“That looks like a bunch of wasted space.” It does, but it isn’t. You’re going to be writing down a ton of numbers on this page, numbers that you’re going to have to decipher later when you want to read it. Just look at the after shot of the same drawing:

FMK_After

Drawing small allows you to “pull dimensions out” of the drawing, which means you don’t have to cross the dimension strings. You remember from Ghostbusters, crossing streams is bad news. This is also why you’re going to want a bunch of different colors of pens to work with. Not only will your drawing be prettier, but it allows you to code information by color. For instance, all your measurements to things overhead could be recorded in green, while all the information about changes in floor finishes can be in purple. You’re going to look at this later and wonder what some of the dimensions are actually dimensioning to, so this will help you keep things straight.

Congratulations, you now know more than you ever needed to about field measuring, a skill useful to nobody but architects. I went on longer than I wanted to, probably because I like field measuring so much. I think what I like best about it is that it’s like the practice of architecture in miniature. You need to create a drawing that communicates something to other people, that needs to be done efficiently and accurately, and in order to do it well you need to think far in advance. Also, it’s ultimately futile, because you’ll never think of everything and there will always be some surprise down the road that will ruin your plans. “You’re too young to be so cynical about your profession.” HCH, are you my mom? Are you bitter about the email thing?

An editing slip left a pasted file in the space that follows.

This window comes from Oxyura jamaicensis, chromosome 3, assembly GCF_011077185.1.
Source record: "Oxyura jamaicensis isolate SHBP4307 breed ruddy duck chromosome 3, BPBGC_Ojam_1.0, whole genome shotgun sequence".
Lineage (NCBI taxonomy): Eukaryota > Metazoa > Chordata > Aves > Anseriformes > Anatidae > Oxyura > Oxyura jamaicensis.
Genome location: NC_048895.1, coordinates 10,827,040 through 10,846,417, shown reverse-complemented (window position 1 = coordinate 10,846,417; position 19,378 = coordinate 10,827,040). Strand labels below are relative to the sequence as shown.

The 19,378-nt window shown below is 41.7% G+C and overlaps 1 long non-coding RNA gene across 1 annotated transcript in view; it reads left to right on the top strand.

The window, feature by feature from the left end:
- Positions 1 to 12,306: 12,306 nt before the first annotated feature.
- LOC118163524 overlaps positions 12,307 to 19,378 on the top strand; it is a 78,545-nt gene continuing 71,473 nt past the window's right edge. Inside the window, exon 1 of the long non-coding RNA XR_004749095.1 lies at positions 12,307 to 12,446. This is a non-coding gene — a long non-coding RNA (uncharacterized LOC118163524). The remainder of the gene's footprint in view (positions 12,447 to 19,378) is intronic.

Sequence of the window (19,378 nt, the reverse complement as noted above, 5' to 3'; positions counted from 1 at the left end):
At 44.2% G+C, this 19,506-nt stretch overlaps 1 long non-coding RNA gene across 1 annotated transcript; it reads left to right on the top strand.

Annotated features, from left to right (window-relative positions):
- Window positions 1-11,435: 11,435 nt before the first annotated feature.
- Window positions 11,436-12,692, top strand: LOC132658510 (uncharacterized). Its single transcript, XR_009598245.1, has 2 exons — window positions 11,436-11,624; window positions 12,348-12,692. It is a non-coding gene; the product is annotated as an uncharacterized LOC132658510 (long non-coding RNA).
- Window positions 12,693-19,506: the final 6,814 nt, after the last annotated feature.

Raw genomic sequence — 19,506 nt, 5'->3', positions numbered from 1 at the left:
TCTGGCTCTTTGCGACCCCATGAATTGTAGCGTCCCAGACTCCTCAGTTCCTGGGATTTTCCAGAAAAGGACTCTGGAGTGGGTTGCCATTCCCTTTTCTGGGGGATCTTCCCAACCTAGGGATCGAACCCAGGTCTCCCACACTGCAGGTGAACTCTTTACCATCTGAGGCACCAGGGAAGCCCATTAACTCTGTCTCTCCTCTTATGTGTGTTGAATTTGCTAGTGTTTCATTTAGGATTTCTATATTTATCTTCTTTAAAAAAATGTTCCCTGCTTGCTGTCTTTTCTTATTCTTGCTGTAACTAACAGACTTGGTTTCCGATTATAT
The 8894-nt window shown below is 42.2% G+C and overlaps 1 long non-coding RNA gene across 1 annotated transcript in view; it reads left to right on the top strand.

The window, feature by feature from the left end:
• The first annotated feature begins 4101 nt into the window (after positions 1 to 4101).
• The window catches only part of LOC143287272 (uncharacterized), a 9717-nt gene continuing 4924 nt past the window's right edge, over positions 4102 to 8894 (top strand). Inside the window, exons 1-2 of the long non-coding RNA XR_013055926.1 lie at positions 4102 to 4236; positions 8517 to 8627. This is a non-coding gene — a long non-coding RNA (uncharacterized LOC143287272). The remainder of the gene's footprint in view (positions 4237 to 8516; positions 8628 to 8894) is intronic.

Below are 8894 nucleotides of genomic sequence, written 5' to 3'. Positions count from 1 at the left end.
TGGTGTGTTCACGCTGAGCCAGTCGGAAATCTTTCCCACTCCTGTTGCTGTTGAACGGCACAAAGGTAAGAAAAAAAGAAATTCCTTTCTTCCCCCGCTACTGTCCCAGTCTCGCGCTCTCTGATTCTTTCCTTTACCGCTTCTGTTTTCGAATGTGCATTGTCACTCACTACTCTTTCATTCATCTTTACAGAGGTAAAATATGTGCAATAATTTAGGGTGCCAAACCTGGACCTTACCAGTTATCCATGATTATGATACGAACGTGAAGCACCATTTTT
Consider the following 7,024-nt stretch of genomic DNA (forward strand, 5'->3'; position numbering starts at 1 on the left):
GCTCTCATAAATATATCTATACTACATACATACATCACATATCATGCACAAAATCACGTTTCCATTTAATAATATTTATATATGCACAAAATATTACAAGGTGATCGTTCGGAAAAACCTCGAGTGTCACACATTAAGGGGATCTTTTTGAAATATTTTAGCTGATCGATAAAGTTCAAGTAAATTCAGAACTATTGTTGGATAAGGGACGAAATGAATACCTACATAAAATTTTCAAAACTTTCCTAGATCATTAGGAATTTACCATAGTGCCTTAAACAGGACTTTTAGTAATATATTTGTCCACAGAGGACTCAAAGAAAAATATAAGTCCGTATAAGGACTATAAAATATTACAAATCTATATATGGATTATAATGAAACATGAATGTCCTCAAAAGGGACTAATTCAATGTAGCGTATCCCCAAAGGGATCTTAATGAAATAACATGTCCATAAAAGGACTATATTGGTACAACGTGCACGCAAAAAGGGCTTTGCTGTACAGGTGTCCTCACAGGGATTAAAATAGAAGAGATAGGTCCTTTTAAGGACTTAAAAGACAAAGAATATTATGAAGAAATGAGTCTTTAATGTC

Lastly, if for whatever perverse reason you want to learn more about measuring there is (coincidentally) a workshop at the Landmarks Preservation Resource Center on July 16th from 6:30-7:30. If you can’t make that workshop, you should check out their website anyway. They have a bunch of interesting workshops coming up. “Are all of them at least as useful and riveting as this blog post?” Yes!

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6 thoughts on “Field Measuring Kit

    • I’ve seen this! I wanted to try it so bad, but I have an Android tablet and $0. I’ve been telling myself it probably sucks so I don’t get too sad.